Faculty prone to feel intimidated by student protests should note this: if there were Bartons around to survey things and institutes to fund them, we would almost always find that what seem like large numbers of students in favor of some outrageous action, like shouting down a visiting speaker or vandalizing signs, represent small percentages. (This realization might well motivate a certain contempt towards extreme self-styled student leaders, but greater respect towards students as a whole.)
This also explains why notable political “events” typically occur in places that are populous in absolute terms: for better or worse, a small minority can make a lot of noise in New York, but not so much in Needles. The average New Yorker need not be particularly committed in order for New York to be the center of all sorts of activism. And the same is true of UCLA vis-à-vis Colby College.
In both instances of populous locales, by the way, the chance to have a dramatic impact out of proportion to one’s percentage support might motivate a taste for protest politics—as opposed to the kind based on voting, where those percentages would tell. The problem of collective action may be reversed for this limited purpose: the larger the number of people present in a place, the more sense it makes to stage a confrontational protest rather than running a candidate.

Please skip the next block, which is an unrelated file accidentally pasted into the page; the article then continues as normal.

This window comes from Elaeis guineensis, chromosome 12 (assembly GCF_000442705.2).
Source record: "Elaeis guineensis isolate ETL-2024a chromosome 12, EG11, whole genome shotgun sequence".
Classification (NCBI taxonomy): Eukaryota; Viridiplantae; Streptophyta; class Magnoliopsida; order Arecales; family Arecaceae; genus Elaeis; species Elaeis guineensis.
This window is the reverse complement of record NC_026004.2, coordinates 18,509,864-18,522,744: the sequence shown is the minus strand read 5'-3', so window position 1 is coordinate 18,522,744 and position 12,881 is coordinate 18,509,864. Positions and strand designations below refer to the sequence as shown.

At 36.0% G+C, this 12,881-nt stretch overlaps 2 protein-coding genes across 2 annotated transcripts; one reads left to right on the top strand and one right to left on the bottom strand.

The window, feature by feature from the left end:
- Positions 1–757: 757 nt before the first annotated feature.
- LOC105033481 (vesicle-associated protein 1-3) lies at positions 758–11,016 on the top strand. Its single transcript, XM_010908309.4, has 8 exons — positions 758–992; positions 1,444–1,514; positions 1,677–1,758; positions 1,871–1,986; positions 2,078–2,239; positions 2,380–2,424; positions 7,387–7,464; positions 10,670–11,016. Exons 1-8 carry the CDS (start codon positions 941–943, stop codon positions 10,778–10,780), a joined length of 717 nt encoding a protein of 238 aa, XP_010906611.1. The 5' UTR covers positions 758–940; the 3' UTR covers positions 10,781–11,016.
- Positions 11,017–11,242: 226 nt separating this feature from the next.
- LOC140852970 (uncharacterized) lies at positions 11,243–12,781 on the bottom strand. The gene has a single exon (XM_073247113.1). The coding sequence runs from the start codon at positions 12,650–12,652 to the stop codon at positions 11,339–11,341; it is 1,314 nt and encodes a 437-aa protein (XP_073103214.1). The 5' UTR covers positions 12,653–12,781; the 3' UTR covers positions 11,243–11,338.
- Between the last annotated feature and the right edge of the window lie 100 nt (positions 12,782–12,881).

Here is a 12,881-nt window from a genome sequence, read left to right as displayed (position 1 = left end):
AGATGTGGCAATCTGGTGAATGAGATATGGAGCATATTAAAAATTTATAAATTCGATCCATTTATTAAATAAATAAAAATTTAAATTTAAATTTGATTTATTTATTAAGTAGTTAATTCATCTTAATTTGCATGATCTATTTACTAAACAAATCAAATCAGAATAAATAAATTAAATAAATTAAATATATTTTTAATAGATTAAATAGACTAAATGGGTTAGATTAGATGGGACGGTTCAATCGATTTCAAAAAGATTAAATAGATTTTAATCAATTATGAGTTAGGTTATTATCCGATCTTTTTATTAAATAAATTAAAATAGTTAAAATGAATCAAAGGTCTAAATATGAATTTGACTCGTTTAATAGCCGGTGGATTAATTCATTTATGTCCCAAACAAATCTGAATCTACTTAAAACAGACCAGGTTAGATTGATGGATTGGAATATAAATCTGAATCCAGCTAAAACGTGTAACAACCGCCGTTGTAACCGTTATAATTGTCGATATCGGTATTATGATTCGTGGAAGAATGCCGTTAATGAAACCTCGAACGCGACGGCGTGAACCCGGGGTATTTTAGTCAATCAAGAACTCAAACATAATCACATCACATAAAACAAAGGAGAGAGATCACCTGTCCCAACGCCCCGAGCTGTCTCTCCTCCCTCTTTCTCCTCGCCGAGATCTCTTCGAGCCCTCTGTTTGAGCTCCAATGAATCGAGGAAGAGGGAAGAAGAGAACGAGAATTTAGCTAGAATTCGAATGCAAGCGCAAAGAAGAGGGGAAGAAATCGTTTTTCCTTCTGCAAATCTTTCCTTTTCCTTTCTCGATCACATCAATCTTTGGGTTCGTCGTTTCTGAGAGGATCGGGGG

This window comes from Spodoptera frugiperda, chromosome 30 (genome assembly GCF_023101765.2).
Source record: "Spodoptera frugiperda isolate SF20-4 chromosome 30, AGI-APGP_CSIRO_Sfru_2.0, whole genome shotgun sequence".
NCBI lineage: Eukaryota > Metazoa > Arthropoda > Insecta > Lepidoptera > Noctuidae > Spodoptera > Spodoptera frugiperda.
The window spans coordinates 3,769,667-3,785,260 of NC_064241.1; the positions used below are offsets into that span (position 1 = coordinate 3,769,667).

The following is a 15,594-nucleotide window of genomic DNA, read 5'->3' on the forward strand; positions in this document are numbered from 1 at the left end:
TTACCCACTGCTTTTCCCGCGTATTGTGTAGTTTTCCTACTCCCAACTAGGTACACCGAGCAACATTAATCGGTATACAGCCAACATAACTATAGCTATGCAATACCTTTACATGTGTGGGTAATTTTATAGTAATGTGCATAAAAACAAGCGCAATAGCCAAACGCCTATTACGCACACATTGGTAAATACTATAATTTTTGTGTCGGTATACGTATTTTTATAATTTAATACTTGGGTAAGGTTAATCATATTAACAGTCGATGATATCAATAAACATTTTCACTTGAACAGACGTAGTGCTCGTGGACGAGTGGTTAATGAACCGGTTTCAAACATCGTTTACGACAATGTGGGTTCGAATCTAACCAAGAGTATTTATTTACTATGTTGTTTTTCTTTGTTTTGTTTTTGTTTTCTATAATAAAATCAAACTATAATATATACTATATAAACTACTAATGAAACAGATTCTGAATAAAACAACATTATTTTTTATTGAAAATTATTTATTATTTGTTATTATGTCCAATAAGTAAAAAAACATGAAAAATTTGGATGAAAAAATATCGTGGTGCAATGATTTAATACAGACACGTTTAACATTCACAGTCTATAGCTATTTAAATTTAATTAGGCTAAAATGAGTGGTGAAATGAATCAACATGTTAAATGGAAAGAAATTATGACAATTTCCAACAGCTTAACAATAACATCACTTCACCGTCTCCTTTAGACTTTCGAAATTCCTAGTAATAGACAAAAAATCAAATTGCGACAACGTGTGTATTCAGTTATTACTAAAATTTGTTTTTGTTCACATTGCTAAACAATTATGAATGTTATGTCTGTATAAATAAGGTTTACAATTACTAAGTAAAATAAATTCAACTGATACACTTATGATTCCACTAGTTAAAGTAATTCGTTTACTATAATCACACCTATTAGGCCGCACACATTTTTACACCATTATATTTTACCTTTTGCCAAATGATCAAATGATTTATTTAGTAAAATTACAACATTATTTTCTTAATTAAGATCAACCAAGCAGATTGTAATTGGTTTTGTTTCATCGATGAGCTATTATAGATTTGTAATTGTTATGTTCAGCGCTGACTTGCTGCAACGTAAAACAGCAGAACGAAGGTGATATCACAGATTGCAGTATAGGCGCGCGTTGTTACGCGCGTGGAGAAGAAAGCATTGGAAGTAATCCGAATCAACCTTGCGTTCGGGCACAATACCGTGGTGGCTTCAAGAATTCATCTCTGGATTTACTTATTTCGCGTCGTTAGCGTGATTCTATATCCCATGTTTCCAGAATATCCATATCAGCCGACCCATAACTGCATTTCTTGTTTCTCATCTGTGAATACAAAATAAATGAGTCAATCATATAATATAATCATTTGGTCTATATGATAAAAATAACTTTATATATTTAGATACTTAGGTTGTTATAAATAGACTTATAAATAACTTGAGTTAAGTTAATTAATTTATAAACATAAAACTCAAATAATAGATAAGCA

No doubt this insight is familiar to many. It probably even has a name. But it was new to me. And one of the many joys of academe is the constant chance of finding an idea you’ll remember forever in a past work that might seem destined for little influence beyond its own moment.
Here’s the Barton quotation mentioned in point 2 (from p. 351):
“What will happen if the anti-war majority of students and faculty are confronted with a Humphrey-Nixon campaign this fall? … [T]he great majority of Columbia students and faculty, and others like them throughout the country, will be extremely alienated from normal politics.
“Some may withdraw in disgust, but the war and the draft of students make it almost impossible for students or professors to retire into their ivory towers. There is a distinct possibility that the massive civil disobedience practiced by a campus minority this spring may be transferred to the national political arena this fall, with widespread support from students and faculty. Massive confrontations and illegal demonstrations against the candidates, the draft, and the war would in turn bring demands for stern enforcement of ‘law and order,’ which would carry the process of alienation further in a vicious circle, widening the ‘generation gap’ and the political divisions in the country. The effect of alienation a generation of students and a large section of the intellectuals from normal political channels can be very serious both for universities and for nations, as demonstrated in other countries as well as the United States.”